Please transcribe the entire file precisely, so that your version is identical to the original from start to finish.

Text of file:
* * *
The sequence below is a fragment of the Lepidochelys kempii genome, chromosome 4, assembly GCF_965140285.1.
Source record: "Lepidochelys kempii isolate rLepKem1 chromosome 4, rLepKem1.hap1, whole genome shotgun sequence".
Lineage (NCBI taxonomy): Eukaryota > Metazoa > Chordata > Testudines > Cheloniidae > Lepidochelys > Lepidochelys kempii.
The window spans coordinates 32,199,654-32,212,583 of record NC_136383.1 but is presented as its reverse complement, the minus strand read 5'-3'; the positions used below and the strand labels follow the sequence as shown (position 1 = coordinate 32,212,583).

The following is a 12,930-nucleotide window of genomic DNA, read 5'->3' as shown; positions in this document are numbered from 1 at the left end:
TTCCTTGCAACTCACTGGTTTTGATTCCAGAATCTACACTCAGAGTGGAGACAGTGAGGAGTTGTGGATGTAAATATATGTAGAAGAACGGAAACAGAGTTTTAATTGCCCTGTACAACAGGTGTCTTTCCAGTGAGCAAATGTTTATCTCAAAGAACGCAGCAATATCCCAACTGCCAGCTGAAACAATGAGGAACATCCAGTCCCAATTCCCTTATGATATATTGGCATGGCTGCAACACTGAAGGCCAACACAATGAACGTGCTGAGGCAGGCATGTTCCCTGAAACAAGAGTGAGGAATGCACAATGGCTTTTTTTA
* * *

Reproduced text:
The sequence below is a fragment of the Lepidochelys kempii genome, chromosome 4, assembly GCF_965140285.1.
Source record: "Lepidochelys kempii isolate rLepKem1 chromosome 4, rLepKem1.hap1, whole genome shotgun sequence".
Lineage (NCBI taxonomy): Eukaryota > Metazoa > Chordata > Testudines > Cheloniidae > Lepidochelys > Lepidochelys kempii.
The window spans coordinates 32,199,654-32,212,583 of record NC_136383.1 but is presented as its reverse complement, the minus strand read 5'-3'; the positions used below and the strand labels follow the sequence as shown (position 1 = coordinate 32,212,583).

The following is a 12,930-nucleotide window of genomic DNA, read 5'->3' as shown; positions in this document are numbered from 1 at the left end:
TTCCTTGCAACTCACTGGTTTTGATTCCAGAATCTACACTCAGAGTGGAGACAGTGAGGAGTTGTGGATGTAAATATATGTAGAAGAACGGAAACAGAGTTTTAATTGCCCTGTACAACAGGTGTCTTTCCAGTGAGCAAATGTTTATCTCAAAGAACGCAGCAATATCCCAACTGCCAGCTGAAACAATGAGGAACATCCAGTCCCAATTCCCTTATGATATATTGGCATGGCTGCAACACTGAAGGCCAACACAATGAACGTGCTGAGGCAGGCATGTTCCCTGAAACAAGAGTGAGGAATGCACAATGGCTTTTTTTA